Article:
This is the story of two siblings who began their stories in the same place, and followed their separate paths, only for their paths to bring them together. Now, the pair have taken all that they’ve learned in their time apart and fused it together in a beautiful collaboration at the University of Calgary (U of C) Rosza Centre Friday night.
While Estelle and Arnold Choi are masters of the cello who were raised here in Calgary, Estelle has been living in New York for the past several years, making her most recent performance all the more memorable.
Having only performed alongside another once before in Okanagan last March, Estelle performed alongside her brother for the second time as a fellow ambassador for Calgary’s classical music scene on Jan. 12.
Estelle and Arnold Choi are masters of the cello who were raised here in Calgary. However, the siblings followed different paths, only sharing the stage once before until they performed together at the University of Calgary Rosza Centre Jan. 12, 2018 as part of the Canimex Canadian Music Competition. Produced by Omar Subhi Omar
Their early lives were filled with music, surrounded by family that mostly played one instrument or another, be it the piano or the violin. The siblings were immersed into the cello and rose as considerable talents, winning competitions and accolades both provincially, locally and internationally on their individual paths to mastery.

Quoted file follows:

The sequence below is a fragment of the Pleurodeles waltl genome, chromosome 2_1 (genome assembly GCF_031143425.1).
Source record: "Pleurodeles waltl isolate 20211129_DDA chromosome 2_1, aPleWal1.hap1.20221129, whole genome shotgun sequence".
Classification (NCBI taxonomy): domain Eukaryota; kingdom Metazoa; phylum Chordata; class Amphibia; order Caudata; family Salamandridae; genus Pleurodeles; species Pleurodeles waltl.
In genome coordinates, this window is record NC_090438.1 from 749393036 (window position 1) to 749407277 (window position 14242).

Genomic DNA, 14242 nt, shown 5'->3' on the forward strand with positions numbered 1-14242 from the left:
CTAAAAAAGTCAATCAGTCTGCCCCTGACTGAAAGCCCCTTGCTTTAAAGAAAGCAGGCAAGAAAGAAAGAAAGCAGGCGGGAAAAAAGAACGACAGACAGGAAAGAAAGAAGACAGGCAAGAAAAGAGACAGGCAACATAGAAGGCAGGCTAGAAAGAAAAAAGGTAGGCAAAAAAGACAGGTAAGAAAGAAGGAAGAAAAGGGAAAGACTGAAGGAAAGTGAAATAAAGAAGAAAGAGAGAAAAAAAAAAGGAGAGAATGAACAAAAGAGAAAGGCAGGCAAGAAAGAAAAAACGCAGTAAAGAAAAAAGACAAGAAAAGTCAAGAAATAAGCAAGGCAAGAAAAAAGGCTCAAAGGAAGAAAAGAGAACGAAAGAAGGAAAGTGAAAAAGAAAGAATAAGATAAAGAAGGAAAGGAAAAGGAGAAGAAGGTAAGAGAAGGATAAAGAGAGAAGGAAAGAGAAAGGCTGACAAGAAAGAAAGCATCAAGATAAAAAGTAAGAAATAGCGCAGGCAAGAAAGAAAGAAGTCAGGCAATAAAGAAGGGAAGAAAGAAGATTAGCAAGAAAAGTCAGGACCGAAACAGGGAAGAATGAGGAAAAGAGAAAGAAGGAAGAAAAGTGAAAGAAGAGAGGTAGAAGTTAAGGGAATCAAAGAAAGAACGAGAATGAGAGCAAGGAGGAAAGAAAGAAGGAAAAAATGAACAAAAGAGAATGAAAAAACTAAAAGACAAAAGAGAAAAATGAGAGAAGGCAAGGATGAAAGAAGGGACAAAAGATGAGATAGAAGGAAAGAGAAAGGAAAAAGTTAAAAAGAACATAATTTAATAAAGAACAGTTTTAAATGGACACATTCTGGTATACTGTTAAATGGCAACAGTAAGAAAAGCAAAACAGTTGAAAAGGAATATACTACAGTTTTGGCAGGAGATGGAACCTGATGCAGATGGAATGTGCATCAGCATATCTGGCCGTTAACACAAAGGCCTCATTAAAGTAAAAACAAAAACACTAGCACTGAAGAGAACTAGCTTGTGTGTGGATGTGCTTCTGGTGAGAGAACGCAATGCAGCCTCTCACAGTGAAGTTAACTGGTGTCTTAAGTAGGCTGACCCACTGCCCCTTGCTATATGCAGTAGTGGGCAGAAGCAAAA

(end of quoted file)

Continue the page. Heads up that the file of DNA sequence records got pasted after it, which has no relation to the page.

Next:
While the siblings were both trained at a young age by the same teacher, their paths diverged despite them pursuing mastery of the same instrument, and rarely would they be seen on the same stage at the same time. As part of the Canimex Canadian Music Competition (CMC), the siblings performed side-by-side as ambassadors for Calgary, which is hosting this year’s competition.
“The CMC is something that we grew up doing, it was a great way to meet new people,” said Estelle. “Every year, the city changes, and that’s taken us across the country.”
With Estelle’s accomplishments with the renowned Calidore Quartet and Arnold’s position as principal cellist of the Calgary Philharmonic, the siblings, who have been mainstays in the classical music limelight, have a few pieces of advice for those seeking instrumental mastery.
“Don’t wait to be a professional. The sooner you take your work seriously, the sooner you’ll become the professional you want to be,” said Estelle.
“Do your best to leave your ego at the door, and absorb as much as you can from every influence: your teacher, colleagues, peers,” adds Arnold.
Editor: Paul McAleer email@example.com